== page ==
So I enlisted some help by buying and downloading to my iPhone the Audio Tools app ($19.95) offered by Studio Six Digital. In particular, my colleague Larry Greenhill has often written of his experiences with this suite of applications, which includes a real-time analyzer (RTA) and Fast Fourier Transform (FFT), and can be upgraded with such extra-cost additions as a utility for measuring loudspeaker impedance (although that requires the purchase of a hardware interface that sells for about $480). So far, the measurements I've made in my new home with Audio Tools are encouraging. Suffice it to say that I do indeed have a full-range room without serious acoustical flaw. But those measurements are also inconclusive, owing to the fact that I have so far taken them only with my iPhone's internal microphone. Better mikes are available, most notably Studio Six's own iTestMic2 ($199.99). If anyone's wondering what to get me for Christmas . . .

Irving Berlin's Gramophone
My friend Sasha Matson, a composer with a number of recorded works to his credit, is a member of the extended family of the great and long-lived American songwriter Irving Berlin (1888–1989), who divided his time between New York City and his retreat in the Catskill Mountains. At Sasha's invitation, I recently stayed at the latter, and it was there that I learned an unexpected lesson about recorded music.


Charles E Flynn's picture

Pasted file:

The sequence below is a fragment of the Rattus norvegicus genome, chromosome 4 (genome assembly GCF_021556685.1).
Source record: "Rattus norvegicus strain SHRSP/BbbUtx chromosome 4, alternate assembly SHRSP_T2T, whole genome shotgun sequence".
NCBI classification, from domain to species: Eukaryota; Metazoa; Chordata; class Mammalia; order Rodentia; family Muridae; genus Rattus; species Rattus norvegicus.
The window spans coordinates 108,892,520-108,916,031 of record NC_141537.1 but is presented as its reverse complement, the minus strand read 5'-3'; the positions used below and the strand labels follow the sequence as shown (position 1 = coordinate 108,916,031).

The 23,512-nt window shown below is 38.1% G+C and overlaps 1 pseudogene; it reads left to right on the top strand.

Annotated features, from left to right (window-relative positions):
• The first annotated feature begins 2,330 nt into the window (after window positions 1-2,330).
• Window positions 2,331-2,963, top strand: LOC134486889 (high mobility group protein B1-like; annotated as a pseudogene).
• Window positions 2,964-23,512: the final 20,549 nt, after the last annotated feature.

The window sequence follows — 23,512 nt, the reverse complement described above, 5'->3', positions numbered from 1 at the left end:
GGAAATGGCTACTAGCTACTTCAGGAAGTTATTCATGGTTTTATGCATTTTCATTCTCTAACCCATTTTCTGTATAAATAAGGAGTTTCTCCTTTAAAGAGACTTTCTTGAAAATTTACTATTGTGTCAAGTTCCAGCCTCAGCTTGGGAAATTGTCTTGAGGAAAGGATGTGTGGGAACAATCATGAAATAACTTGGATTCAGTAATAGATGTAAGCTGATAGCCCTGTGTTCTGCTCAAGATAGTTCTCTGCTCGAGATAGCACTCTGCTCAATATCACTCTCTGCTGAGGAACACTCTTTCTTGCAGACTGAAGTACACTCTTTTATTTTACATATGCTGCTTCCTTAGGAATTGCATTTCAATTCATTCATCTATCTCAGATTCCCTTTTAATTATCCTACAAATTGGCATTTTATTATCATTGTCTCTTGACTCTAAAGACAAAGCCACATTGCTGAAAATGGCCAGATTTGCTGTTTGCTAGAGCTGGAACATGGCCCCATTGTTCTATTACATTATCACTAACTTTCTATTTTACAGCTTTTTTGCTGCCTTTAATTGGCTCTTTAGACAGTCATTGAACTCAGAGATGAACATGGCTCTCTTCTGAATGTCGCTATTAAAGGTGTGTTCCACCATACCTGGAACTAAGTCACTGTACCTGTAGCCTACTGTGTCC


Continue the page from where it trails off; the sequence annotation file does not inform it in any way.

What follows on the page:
Thank you for not cooperating with the desire to put ignorable music in every room.

The company with the ads in the New York Times magazine was Boulton Music Systems, Inc. I remembered their odd trademarked name for a feature:

The Boulton ads appeared around the same time someone wrote to High Fidelity magazine a letter that began, "I have a The Fisher receiver...".

ZombieFish's picture

Looks good. Plus I did a quick search (no luck) but found some interesting articles on how to listen to classical music, which I will read to help me appreciate more the music I do enjoy.

jimtavegia's picture

These two companies incorporated intercoms into their systems and I remember when they added CD players as options, and even though I sold them. I wondered by anyone would think this is a good way to listen to music. The intercom made sense, but music through terrible speakers...NO.

supamark's picture

In my apt. there's a hallway that runs parallel to the main living/dining area with an archway entrance (9' ceiling in rooms, 8' in hallway). I noticed a very strong resonance in the arch that extended perpendicular to the hall - basically the hall w/ its bedrooms et. al. on either end was a tuned chamber and I can change the bass response in the listening position by opening/closing various doors and changing the tuning frequency of the chamber. I think this is something most people overlook when setting up their audio system.

Ortofan's picture

... a set of Tannoy SuperTweeter-Gold to go with his Altec speakers?

Is that an Ortofon box atop the left-hand speaker?

audiodoctornj's picture

As a store owner who specializes in state of the art two channel as well as home theaters and multi room installations, quite frankly could not disagree with you more.